Yesterday I had lunch with a couple of colleagues—acupuncturists who have been practicing for decades. After catching up on what was going on in each of our lives, the conversation turned to the recent story of Southwestern College of Acupuncture in New Mexico that has received failing marks from the US Department of Education. Based on a ratio of student debt to earnings after graduation, Southwestern College was cited for failing to prepare its acupuncture students well enough to find jobs that earn enough for them to pay off their student debt. Perhaps the most disturbing part of the report was that the median income for acupuncture graduates was only $17,260 per year.
While one of my lunch partners was a graduate of Southwestern College, the report hit close to home for all of us. We are all in private practice, so we are all well-aware of how hard it is to make a living practicing acupuncture.
We spent some time talking about how acupuncture schools could better prepare their students to market themselves, the role of continuing education, and areas of the country where the market was becoming saturated. (If you don’t think so, try opening a practice in Boulder or Santa Fe.)
These concerns really are secondary to some underlying problems—paradoxes, even—that can determine success or failure in building an acupuncture practice. Here are a few:
-Acupuncturists are healers. We’re drawn to this profession because we want to help people and we’re drawn to this particular medicine. It’s natural, time-tested, gentle, and slow. That’s a good thing. The dilemma is that many practitioners tend not to be particularly business savvy. And I have found from teaching practice management that some students aren’t particularly interested—or they’re overwhelmed. Talking about a business plan, profit and loss, and marketing can be like speaking a different language.
-In Chinese medicine, we are working with an entirely different paradigm, and it can be a challenge articulating exactly what we do. On my first day of acupuncture school, an instructor told our class not to try to explain Chinese medical theory in terms of Western biomedicine. That’s fine, but when it comes to marketing, too many acupuncturists talk about achieving balance, energy flowing in pathways, and depleted Qi. That’s a problem when your prospective patients just want to know if you can relieve their back pain or treat their gout.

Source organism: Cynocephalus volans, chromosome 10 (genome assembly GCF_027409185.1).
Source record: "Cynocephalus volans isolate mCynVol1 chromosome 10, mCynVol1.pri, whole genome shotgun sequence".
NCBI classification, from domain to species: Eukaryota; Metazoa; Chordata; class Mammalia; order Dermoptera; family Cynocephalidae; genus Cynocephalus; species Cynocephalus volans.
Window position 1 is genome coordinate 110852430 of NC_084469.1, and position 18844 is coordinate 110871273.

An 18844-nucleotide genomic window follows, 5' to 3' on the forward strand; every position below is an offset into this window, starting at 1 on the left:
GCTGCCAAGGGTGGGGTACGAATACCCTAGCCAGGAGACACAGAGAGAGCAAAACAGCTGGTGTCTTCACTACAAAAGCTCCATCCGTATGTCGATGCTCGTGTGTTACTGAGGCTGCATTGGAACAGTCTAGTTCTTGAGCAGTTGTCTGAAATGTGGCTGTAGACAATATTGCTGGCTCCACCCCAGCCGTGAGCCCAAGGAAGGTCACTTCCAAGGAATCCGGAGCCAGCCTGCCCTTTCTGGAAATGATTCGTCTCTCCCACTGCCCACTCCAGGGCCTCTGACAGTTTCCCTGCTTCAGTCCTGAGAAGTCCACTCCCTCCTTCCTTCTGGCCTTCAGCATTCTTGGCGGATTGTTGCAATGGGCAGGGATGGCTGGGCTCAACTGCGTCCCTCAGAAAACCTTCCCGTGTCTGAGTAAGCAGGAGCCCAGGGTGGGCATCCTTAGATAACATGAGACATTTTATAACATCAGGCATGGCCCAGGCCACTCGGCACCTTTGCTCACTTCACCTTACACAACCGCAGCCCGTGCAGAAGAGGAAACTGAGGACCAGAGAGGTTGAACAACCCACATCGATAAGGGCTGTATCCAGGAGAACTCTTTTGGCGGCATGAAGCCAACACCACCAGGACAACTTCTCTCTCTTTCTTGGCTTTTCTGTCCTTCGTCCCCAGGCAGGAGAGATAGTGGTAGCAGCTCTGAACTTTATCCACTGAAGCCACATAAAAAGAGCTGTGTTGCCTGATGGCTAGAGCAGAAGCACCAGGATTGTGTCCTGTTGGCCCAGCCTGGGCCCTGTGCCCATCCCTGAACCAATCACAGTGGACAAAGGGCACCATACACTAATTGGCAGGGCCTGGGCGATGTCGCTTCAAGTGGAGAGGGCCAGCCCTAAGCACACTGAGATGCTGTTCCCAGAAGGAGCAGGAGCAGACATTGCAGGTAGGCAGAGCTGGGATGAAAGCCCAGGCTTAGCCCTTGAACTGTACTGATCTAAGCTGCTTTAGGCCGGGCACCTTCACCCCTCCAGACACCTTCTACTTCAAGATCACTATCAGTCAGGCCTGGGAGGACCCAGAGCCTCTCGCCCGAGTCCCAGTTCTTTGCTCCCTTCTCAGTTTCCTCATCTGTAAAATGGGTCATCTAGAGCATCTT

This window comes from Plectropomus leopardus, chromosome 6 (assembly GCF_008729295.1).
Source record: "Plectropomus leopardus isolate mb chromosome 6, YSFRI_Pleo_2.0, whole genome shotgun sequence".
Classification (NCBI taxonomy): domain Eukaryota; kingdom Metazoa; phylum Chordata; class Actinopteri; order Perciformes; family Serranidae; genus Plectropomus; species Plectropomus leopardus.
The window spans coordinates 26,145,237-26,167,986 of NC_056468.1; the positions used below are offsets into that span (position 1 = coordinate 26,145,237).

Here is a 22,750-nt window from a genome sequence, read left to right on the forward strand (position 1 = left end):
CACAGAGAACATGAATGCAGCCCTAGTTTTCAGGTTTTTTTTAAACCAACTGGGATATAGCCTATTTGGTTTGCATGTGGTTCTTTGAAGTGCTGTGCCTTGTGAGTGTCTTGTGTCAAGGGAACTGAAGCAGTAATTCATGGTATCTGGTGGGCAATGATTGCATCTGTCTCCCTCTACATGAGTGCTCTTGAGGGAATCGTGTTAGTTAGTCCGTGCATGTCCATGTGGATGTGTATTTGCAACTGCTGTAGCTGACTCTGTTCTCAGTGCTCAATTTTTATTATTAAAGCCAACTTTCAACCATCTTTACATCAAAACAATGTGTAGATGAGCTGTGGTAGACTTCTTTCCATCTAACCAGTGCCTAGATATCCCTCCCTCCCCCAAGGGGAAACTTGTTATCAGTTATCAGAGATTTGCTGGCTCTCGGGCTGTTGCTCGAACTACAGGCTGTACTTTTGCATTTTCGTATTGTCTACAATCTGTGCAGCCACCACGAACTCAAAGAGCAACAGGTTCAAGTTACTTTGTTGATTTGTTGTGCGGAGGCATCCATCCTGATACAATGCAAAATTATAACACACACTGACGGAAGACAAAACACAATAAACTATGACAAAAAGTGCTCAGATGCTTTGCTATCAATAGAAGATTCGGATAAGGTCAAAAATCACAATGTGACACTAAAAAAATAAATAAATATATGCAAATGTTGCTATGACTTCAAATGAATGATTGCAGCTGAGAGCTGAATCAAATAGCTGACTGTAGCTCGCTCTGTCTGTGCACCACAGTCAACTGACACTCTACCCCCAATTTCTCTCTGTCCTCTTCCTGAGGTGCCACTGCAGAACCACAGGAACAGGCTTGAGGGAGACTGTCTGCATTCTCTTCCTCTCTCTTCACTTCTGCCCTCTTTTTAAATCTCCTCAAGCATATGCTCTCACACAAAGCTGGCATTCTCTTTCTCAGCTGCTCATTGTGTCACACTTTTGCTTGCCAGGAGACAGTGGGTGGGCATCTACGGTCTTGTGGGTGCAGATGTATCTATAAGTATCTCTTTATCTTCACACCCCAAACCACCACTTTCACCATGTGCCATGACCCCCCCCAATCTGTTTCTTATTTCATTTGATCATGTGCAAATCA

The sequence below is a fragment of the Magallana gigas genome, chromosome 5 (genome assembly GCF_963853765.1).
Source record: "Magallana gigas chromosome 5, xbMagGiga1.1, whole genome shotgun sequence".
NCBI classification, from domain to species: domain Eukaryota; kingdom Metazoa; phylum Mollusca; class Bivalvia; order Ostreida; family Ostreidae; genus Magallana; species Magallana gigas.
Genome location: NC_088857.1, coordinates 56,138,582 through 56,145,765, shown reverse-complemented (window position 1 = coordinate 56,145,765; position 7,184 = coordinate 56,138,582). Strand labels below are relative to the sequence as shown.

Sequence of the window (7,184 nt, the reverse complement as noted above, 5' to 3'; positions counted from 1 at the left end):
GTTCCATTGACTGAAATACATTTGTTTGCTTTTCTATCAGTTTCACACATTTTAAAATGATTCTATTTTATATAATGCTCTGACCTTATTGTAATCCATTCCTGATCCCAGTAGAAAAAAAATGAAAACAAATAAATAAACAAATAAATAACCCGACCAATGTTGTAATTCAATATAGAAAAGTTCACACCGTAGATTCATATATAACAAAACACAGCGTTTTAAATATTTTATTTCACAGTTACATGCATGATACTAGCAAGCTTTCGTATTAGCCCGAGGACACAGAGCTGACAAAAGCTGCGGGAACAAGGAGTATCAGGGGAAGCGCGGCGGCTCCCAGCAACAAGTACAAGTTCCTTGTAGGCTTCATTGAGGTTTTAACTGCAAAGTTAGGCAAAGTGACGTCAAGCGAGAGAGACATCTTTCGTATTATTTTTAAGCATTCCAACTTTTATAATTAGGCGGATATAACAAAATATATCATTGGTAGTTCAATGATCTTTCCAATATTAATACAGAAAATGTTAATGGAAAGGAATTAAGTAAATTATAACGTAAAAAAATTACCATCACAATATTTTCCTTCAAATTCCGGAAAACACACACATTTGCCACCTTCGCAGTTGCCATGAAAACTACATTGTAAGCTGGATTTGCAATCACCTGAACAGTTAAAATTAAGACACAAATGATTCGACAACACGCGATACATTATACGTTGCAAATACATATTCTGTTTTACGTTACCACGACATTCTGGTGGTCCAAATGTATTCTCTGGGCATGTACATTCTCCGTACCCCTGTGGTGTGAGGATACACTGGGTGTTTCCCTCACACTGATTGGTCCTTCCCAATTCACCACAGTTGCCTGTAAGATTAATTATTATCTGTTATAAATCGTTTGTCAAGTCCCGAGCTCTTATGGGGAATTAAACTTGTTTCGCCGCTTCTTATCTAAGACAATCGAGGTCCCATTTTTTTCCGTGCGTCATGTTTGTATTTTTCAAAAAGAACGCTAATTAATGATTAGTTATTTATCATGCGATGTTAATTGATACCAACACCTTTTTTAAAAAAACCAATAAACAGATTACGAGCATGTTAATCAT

-Chinese medicine is time-tested. We are working with theories, points, and herbal formulas that likely were developed more than a thousand years ago. That’s great, but our patients are also seeing doctors who are using gene therapy, robotic surgery, and artificial joints. We need to point out the benefit of the history of our medicine—not just that you’re using a technique that’s thousands of years old. While we may be impressed, our patients may not quite get it.
-Whether or not you participate in managed care by accepting insurance for your services can also create a dilemma. I recognize that many practitioners feel that they owe it to their patients to take insurance. These practitioners may also feel that it is the only way they can make a living as an acupuncturist. I get it. However, there are probably just as many, or more, acupuncturists who feel like they can’t or won’t accept insurance—and the reasons are many. As a single clinician, dealing with insurance takes hours of your time outside of treating patients. Insurance generally pays you quite a bit less for your time. In order to make it in an insurance-based practice, many acupuncturists find that they have to work two, three, and even four rooms at a time. And finally, many acupuncturists choose not to participate as a provider in a health care system that’s not really about health care. The bottom line is that you may be able to treat more patients as an insurance provider, which is a good thing, but it will definitely change how you work.
So I acknowledge that it’s tough to make it as an acupuncturist, but many practitioners do, and some make a good living. There’s no one single path to making it happen, but like the health of your patients, many small adjustments can make a big difference. Embrace the business side of your practice. Figure out what marketing strategies you’re comfortable with and which work to bring in patients. Track how each and every new patient heard about you. Send thank you notes to those people who refer patients to you. Talk to patients and prospective patients in a way that resonates for them (back pain vs stagnant Qi!). Stay current on new technologies that enhance your practice. Figure out what works, what you’re good at, and what you enjoy in your practice, and do more of that.